GCSE Food Technology key terms


Key words for GCSE food tech exam. From aqa website: http://filestore.aqa.org.uk/subjects/AQA-4545-W-TRB-OGGT.PDF
Holly Bamford
Flashcards by Holly Bamford, updated more than 1 year ago
Holly Bamford
Created by Holly Bamford almost 9 years ago

Resource summary

Question Answer
Additive a natural or synthetic substance which is added to food for a specific purpose
Aeration when air is trapped in a mixture
Aesthetic attractive
Ambient temperature normal room temperature (20-25ºC)
Anaerobic not needing oxygen
Antioxidant a substance that stops fat in food going rancid
Antibacteria substance that will usually destroy bacteria
Aseptic packaging preserves foods without using preservatives or chilling
Biodegradable broken down totally by bacteria
Blast chilling quick freezing – small ice crystals form and there is less damage to the food than in slow freezing
Calcium a mineral element which is essential for strong bones and teeth
Caramelisation process of changing the colour of sugar from white to brown when heated
Clostridium a form of bacterial food poisoning
Coagulation the change in the structure of protein brought about by heat, mechanical action or acids
Coeliac disease caused by an intolerance of the protein gluten present in the cereals wheat, barley and rye
Cook-Chill a method of food preparation in which the food is cooked then rapidly chilled and stored below 5ºc thus increasing the keeping quality of the product for a short time
Colloidal structure when two substances are mixed together
Colloids formed when one substance is dispersed through another
Critical Control Point (CCP) when a food safety hazard can be prevented/reduced to an acceptable level
Cryogenic freezing food is immersed or sprayed with liquid nitrogen
Danger zone the temperature range (5 to 63ºC) in which bacteria grow
Deteriorate starting to decay and losing freshness
Dextrinisation when starch converts into a sugar
Dietary Fibre material, mostly from plants, which is not digested by humans but which absorbs water and binds other residues in the intestine thus aiding the excretion of waste material from the body
Diverticular Disease a disease caused by a lack of fibre in the diet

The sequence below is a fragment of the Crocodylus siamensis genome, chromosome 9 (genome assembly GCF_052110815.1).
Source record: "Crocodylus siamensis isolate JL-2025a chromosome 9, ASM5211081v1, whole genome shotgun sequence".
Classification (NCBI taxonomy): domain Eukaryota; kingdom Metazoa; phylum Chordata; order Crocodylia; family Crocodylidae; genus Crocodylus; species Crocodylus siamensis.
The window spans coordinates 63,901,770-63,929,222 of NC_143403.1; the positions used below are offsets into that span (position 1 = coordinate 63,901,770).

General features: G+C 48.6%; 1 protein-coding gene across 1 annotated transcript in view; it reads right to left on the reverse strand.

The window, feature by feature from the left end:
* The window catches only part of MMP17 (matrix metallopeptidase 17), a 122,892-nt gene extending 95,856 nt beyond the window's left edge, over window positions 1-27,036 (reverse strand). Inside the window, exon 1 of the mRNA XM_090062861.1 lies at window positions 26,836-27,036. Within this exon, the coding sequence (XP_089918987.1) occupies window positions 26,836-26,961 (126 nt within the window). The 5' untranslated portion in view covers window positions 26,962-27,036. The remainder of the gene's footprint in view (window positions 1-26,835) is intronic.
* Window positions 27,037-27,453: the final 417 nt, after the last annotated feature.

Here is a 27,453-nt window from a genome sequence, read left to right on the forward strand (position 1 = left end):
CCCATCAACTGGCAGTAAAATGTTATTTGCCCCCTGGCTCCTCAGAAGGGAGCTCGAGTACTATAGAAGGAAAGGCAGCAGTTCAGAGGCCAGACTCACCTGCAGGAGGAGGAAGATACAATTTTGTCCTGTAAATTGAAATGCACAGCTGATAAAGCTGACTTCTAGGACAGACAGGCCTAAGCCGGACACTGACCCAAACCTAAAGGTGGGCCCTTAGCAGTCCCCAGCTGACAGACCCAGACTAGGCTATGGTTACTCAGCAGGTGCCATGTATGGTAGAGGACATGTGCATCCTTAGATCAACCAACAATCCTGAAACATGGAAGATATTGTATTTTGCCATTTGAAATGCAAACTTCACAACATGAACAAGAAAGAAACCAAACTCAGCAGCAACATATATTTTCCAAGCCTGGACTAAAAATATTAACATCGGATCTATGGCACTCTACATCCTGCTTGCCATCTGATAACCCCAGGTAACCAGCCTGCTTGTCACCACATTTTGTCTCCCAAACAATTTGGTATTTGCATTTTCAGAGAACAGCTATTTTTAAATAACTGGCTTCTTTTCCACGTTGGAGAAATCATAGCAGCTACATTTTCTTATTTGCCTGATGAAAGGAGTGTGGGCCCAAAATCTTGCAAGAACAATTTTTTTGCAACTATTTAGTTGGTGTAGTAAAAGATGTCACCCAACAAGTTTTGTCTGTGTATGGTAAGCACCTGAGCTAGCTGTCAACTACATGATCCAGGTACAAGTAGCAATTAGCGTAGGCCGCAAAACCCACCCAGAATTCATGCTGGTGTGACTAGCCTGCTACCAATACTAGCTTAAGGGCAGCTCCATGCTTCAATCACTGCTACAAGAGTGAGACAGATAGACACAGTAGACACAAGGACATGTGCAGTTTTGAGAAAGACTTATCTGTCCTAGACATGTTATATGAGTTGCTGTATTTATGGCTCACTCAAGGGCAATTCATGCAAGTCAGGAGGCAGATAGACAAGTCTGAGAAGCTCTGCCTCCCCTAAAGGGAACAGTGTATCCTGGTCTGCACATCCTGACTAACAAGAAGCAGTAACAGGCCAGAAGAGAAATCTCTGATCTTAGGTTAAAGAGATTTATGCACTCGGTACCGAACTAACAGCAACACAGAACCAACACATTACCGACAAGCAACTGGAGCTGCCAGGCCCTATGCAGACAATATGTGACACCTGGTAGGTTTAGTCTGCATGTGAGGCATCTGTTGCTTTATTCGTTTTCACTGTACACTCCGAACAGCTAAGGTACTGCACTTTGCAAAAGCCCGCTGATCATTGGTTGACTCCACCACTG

E numbers the classification system of permitted additives produced by the European Union
Emulsifier a substance that stops oil and water from separating
Emulsifying agent a substance that will allow two immiscible liquids (substances that do not mix) to be held together, e.g. lecithin in egg yolk
Enrobing coating and surrounding a product with another ingredient
Enzymic browning reaction between a food product and oxygen resulting in a brown colour, e.g. sliced potato has brown patches when sliced and left in the air
Fermentation when yeast produces carbon dioxide
Fibre indigestible parts of food – usually cellulose, which remains in the intestine after digestion
Foams a mixture of gas and liquid is called a foam, e.g. air whisked into egg white creates a foam
Gelatinisation heated starch granules absorb liquid and swell, and burst to thicken liquid
Halal food which is selected and prepared according to Islamic dietary law
Hermetically airtight
Irradiation a process used to reduce spoilage in some foods
Kosher food which is selected and prepared in accordance with Jewish dietary law
Lecithin present in egg yolk and soya and used as an emulsifier in manufactured foods
Micronutrient vitamins and minerals which are needed in small quantities for health
Modified starches starches that have been altered to perform additional functions
Non starch polysaccharide the part of food that is not digested by the body (fibre)
Organoleptic sensory qualities (texture, flavour, aroma, appearance) of a food product.
Pasteurisation the process of prolonging the keeping quality of products such as milk by heating to destroy harmful bacteria
Preservative a substance that extends the shelf life of a food
Quality Assurance a guarantee by retailers and manufacturers that products are safe and of a good quality
Raising agent increases the volume of doughs, batters and mixtures by promoting gas release (aeration)
Shortening when fat coats the flour particles preventing absorption of water resulting in a crumbly mixture
Suspensions a solid held in a liquid
Syneresis usually refers to eggs; if overcooked, the proteins shrink as they coagulate and separate from the watery liquid
Tolerance levels the amount of difference allowed when making
Viscosity the thickness of a liquid or a mixture, such as a sauce
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